My family is Greek and Italian, therefore Mediterranean flavors are in our blood. The specific ingredient that my clan can’t get enough of is the modest tomato.
My dad is a huge tomato gardener, and has spent the past 22 years (that’s only as long as I can vouch for) perfecting the heavenly fruit — remember, tomatoes are fruits not vegetables.
I vote his Cherokee purple heirlooms best in show, but all of his varieties are delicious. So delicious, in fact, that cooking them down into a sauce or smothering them over a pizza is a waste. The only way to truly understand the perfection known as my father’s tomatoes is to enjoy them in simple form.
I’m partial to housing them down with just a sprinkle of salt, but here’s a recipe that everyone can love (even if you don’t have access to my father’s tomatoes — although he does handout seedling like frozen yogurt samples).
I love trying new cooking techniques. Most recently, I attempted poaching. Not the endangering elephants kind, but the cooking something by simmering it in broth kind.
The poaching protein of choice: mahi-mahi. The poaching liquid: chicken broth, white wine, and rosemary. The outcome: delicious.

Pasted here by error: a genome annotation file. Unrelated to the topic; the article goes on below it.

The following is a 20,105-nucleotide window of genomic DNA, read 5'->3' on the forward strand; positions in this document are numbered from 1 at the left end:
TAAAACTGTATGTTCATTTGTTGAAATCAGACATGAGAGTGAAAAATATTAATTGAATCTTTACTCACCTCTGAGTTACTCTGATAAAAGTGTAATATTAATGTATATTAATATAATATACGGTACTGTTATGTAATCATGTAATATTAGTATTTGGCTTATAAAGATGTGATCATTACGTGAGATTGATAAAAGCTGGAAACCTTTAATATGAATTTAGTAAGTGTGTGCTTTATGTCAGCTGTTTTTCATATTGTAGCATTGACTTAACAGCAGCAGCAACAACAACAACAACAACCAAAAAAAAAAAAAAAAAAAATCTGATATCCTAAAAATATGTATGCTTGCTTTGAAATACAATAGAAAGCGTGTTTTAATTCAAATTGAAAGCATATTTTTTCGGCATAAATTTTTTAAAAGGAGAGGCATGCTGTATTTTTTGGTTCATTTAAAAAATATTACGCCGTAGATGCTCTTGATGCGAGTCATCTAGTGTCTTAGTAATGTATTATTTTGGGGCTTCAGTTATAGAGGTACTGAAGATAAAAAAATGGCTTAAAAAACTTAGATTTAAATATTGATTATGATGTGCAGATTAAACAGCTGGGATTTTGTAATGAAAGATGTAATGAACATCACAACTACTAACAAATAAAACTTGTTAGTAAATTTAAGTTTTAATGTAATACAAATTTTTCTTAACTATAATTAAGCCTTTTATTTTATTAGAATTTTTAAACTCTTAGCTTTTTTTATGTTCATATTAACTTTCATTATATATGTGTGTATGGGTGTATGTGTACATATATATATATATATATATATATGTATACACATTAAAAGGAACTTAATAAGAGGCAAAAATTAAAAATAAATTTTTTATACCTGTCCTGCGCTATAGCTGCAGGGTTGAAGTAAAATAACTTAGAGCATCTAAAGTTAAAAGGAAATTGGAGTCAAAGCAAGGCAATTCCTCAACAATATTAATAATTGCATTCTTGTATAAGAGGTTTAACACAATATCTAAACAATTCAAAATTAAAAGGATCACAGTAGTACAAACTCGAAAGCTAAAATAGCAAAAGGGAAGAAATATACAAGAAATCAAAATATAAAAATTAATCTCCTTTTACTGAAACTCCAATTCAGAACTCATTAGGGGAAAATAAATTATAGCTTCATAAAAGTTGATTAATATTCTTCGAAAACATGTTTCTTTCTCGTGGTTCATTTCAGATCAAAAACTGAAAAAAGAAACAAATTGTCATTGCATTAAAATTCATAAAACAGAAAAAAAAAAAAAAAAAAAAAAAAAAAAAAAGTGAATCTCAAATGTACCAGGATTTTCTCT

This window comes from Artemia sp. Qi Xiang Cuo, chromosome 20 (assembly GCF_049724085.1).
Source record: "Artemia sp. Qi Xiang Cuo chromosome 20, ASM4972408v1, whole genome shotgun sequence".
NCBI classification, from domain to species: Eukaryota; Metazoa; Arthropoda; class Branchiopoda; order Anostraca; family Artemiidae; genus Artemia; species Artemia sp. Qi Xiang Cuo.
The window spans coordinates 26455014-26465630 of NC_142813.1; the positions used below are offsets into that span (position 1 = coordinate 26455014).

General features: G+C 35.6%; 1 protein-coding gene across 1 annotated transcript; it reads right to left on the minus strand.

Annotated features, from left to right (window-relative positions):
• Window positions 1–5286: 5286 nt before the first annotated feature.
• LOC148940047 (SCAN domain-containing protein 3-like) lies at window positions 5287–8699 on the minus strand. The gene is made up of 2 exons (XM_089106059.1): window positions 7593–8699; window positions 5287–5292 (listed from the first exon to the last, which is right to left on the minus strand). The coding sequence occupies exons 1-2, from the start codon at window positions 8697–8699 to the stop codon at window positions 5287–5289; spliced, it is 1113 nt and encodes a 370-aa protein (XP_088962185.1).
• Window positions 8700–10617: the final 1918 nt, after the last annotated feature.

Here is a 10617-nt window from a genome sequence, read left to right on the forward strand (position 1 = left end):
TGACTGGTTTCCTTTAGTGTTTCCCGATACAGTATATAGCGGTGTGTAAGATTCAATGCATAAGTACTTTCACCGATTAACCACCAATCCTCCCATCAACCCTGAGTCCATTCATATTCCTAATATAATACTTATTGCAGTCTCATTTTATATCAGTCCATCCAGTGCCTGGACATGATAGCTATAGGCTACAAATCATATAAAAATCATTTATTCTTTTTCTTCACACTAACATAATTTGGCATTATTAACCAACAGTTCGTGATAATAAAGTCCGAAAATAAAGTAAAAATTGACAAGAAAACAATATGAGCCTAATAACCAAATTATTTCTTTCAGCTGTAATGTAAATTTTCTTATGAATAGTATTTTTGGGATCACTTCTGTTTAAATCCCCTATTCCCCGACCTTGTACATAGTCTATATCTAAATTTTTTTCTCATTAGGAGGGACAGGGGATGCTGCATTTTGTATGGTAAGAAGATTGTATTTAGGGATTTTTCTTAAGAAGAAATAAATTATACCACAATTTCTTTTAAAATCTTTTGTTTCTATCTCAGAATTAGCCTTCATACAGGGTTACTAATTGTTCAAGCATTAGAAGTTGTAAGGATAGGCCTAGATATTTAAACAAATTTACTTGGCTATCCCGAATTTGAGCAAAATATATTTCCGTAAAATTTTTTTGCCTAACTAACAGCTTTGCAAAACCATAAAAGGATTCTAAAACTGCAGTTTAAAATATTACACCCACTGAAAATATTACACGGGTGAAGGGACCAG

Poached Mahi-Mahi with Tomato Caper Sauce
Ingredients for fish: (Serves 2)
- 2 mahi-mahi filets
- 3 cups chicken broth
- 1/4 cup white wine
- 2 sprigs rosemary
My boyfriend and I recently celebrated our four year anniversary. We’re not a big anniversary couple, considering we both almost forget every year, but this year we wanted to do something special.
Since we’re both food obsessed, we thought it would be fun to celebrate by making a nice dinner, more specifically, a seafood dinner.
I don’t cook seafood often, so I turned to a Melissa d’Arabian recipe for some help. I chose to make pasta pescatore, which was surprisingly simple and delicious.
Melissa d’Arabian’s Pasta Pescatore
I made a few modifications. In the original recipe, the seafood consists of flounder and shrimp. This is a great seafood combination to use to keep the price down. Since it was our anniversary, we decided to use mussels, shrimp and scallops. Mussels are surprisingly cheap, but scallops can get a little pricey. If you’re cooking on a budget, feel free to use whatever is on sale.